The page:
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What voltage is the PoE hardware injecting onto the cable? It is usually 12V DC or 24V DC.
12 volt DC, to power a 12 volt cable modem.
Thank you. Is the wire the usual 26 AWG copper wire?
Cat 6 direct-bury wire is what I'll be using.
That is usually 26 or 28 AWG, so we will use 26 as the wire gauge which is slightly larger than 28 AWG.
250 feet is far outside the capacity of PoE power in this situation. One moment and I'll bring in an image of the power calculator.
(click anywhere on the above image to view it at full scale)
The remote access point will pull at least 1 amp of current, so PoE won't do the job in this case.
Thank you. In that case I will have to run a 110v power cable to the road.
Would you like me to calculate the wire gauge necessary to run DC power on a separate cable for the remote AP?
(My guess is that it's going to be around 12 AWG to 14 AWG, which is the diameter used for normal house wiring)
Yes, you could just barely do it with 14 AWG cable. The voltage drop would still be 10%, but it would probablywork.
No need. I may as well commit to running a 110v direct-bury cable so I can also power environmental controls in the enclosure itself.
However, if you're going to be burying 12 or 14 AWG cable, it makes more sense to run 110 on it as the resistive losses will be far less.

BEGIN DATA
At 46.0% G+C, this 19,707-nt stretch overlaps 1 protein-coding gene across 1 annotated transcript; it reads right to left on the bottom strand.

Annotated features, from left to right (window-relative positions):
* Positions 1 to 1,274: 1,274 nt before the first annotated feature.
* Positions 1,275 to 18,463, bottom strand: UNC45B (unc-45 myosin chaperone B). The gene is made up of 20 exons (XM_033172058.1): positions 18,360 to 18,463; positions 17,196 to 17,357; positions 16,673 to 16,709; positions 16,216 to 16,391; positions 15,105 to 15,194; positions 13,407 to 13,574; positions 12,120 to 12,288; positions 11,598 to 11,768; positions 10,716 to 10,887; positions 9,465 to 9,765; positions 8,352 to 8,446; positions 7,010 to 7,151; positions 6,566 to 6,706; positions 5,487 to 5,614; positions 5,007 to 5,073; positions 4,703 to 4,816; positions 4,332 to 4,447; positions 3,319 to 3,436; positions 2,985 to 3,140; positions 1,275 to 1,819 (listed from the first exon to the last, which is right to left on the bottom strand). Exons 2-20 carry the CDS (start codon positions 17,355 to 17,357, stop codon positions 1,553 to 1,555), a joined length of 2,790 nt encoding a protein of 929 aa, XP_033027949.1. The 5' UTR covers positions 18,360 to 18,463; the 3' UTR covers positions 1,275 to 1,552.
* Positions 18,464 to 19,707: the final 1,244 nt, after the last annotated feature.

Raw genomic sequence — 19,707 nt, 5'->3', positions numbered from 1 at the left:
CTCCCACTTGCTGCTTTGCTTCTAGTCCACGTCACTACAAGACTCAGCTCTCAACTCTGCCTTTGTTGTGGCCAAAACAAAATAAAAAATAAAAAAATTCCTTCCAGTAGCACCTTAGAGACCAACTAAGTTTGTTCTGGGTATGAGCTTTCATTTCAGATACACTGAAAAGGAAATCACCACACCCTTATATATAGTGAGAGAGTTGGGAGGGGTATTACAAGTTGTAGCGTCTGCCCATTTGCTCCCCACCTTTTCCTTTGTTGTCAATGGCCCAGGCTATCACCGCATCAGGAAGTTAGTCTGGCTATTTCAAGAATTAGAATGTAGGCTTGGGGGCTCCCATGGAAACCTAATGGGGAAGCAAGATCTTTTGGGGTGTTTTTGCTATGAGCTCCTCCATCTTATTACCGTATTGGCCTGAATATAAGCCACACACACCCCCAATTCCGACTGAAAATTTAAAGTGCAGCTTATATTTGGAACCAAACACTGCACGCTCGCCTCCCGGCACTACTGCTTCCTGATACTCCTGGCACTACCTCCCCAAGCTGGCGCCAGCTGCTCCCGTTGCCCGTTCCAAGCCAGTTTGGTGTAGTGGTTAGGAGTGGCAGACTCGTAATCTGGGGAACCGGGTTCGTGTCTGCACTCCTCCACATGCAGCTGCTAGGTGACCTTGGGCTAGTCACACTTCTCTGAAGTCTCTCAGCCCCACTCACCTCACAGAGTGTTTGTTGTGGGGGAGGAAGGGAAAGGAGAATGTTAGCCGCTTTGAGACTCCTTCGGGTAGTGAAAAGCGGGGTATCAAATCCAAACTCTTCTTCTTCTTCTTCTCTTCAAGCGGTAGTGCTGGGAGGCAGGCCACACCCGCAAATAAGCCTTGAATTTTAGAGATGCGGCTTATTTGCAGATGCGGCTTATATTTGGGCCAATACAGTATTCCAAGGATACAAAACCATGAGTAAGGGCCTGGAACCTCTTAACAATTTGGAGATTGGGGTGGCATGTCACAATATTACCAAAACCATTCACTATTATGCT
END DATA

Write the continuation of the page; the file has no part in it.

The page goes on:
Yes. Is there a minimum distance between the 110v cable and the data cable to avoid excessive interference? Obviously they will both need their own trench.
Other than this issue, the solution you've proposed is workable.
Excellent. Thank you for your time.
There won't be any significant interference between the AC cable and the data cable, though I recomment putting gas arc suppressors on both ends of each to prevent induction voltage spikes from any nearby strikes.
Ah, noted, thank you.
I would recommend enclosed flat-panel antennas at both ends, which should give you about a 12 to 14 dBi gain over omnidirectional antennas. These are readily available on ebay and on most internet networking suppliers. Figure $40 to $60 each.
Okay. And 802.11n would be preferred for this application if I go with a wireless network bridge?
The reason I've recommended gas arc suppressors is because there is very little effect on the signal quality until they arc over. The more common MOV surge arrestors act like capacitors, which is not an issue on the AC side but is definitely an issue on the network side.
... I need to look up the frequency allocations for a/b/g/n to give you a correct answer for that one. Please bear with me a moment.
I would recommend staying with b or g. The reason for this is that b and g run in the 2.4 GHz spectrum while a and n run in the 5 GHz spectrum. The shorter the microwave, the more chance that there will be a problem in rain, snow or damp conditions.
802.11n is allocated both 2.4 GHz and 5 GHz spectrum, but I don't know how it is handled in the case of transmission problems.
Ah, okay. With flat-panel antennas it won't be an issue anyways.
I'm satisfied with these answers. I feel you've provided more detail then was originally requested; I will up compensation accordingly.